GRAINS-Corn, soy fall on expectations for U.S. planting progress

* USDA report confirms planting progress despite wet weather
    * U.S. soy plantings well behind average pace
    * Traders hope drier weather will open window for planting
    * Floods stall barge traffic on Mississippi River

 (Adds closing prices, details on Mississippi River floods)
    By Tom Polansek
    CHICAGO, June 4 (Reuters) - Deferred U.S. corn and soybean
futures stumbled on Tuesday as forecasts for a pause in rainy
weather raised expectations that farmers will follow through on
plans for massive plantings.
    Traders are keeping a close eye on the weather because cool,
wet conditions have slowed planting so far this spring, fueling
fears that farmers would not plant as many acres as expected. The latest forecasts "suggest that we're going to catch up and we're going to get a lot of grain planted," said grain analyst Tim Hannagan of Walsh Trading. "The planting window won't open all the way, but it's going to be about three-fourths open," he said. Chicago Board of Trade December corn, which represents the crop that will be harvested this autumn, fell 1.3 percent to $5.53 a bushel, after losing 1.3 percent on Monday. November soybeans slipped 0.7 percent to $13.16 a bushel. The U.S. Department of Agriculture said in a weekly report on Monday that the U.S. corn crop was 91 percent planted as of Sunday, up from 86 percent a week earlier but behind the five-year average of 95 percent. Soybeans were 57 percent planted, up from 44 percent the previous week but far behind the five-year average of 74 percent. "The progress report indicated that the corn is gradually getting planted, and there looks like a window of opportunity for producers later this week," said analyst Tomm Pfitzenmaier of Summit Commodity Brokerage. "If the weather straightens out after this midweek rain and allows planting to progress, then the bean price may be as high
as it needs to be for this run," he said. CROP OUTLOOK With worries easing about planting, traders are beginning to shift their focus to how weather will impact the development of crops. In its first corn condition ratings of the season, the USDA on Monday said 63 percent of the crop was good to excellent, which tied with 2008 for the lowest rating at this time of year since 2002. Traders in the market will "keep on removing weather premium as long as the weather looks good for crop development," said Brian Hoops, president of Midwest Market Solutions. Spot July corn rose 0.7 percent to $6.60-1/2 a bushel, underpinned by tight nearby supplies. July soybeans lost 0.2 percent to $15.28-1/2 a bushel in a setback from gains on Monday. GAUGING RAIN The USDA's state reports on Monday said heavy rains fell in the last week from North Dakota to Indiana, with some areas receiving 6 inches (15 cm) in the week. Deadly tornadoes and flooding struck in Oklahoma. The precipitation eased drought conditions in parts of the southern Plains winter wheat belt. The USDA said 32 percent of the U.S. winter wheat crop was rated good to excellent, up 1 percentage point from the previous week.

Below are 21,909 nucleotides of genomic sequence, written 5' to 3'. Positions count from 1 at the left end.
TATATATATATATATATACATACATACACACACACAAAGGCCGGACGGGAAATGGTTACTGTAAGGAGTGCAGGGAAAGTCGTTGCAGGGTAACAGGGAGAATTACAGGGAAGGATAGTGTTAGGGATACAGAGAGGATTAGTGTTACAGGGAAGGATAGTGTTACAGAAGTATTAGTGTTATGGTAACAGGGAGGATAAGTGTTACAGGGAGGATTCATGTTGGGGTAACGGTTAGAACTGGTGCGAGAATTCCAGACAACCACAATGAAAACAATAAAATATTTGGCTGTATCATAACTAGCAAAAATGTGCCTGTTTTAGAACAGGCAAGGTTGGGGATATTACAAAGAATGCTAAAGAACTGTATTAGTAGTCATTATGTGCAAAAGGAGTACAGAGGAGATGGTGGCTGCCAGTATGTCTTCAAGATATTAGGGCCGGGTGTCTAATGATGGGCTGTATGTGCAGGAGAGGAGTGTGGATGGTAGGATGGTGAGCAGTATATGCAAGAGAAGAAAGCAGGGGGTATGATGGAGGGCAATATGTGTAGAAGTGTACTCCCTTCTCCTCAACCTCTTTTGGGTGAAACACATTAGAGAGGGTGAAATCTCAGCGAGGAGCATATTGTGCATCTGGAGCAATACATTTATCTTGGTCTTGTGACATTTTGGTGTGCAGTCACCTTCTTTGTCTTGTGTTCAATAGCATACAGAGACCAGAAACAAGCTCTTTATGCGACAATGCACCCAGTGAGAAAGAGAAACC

July wheat ended near unchanged at $7.09 a bushel. Heavy rains have stalled barge traffic on a flooded stretch of the Mississippi River, but relatively few vessels stood waiting at the channel's system of locks on Tuesday as shippers had received ample warning of the rising water. Some 60 percent of all U.S. grain exports is transported via the Mississippi River and its tributaries from farm areas in the Midwest to export terminals at the Gulf Coast. Prices at 2:59 p.m. CDT (1959 GMT) LAST NET PCT YTD CHG CHG CHG CBOT corn 660.50 4.75 0.7% -5.4% CBOT soy 1528.75 -3.75 -0.2% 7.8% CBOT meal 452.50 -1.90 -0.4% 7.6% CBOT soyoil 48.59 -0.07 -0.1% -1.2% CBOT wheat 709.00 0.25 0.0% -8.9% CBOT rice 1552.00 6.00 0.4% 4.4% EU wheat 207.50 -0.25 -0.1% -17.1% US crude 93.50 0.05 0.1% 1.8% Dow Jones 15,179 -75 -0.5% 15.8% Gold 1398.80 -12.30 -0.9% -16.5% Euro/dollar 1.3081 0.0007 0.0% -0.9% Dollar Index 82.7520 0.0960 0.1% 3.7% Baltic Freight 805 -1 -0.1% 15.2% (Editing by Lisa Von Ahn, James Dalgleish and Jim Marshall)



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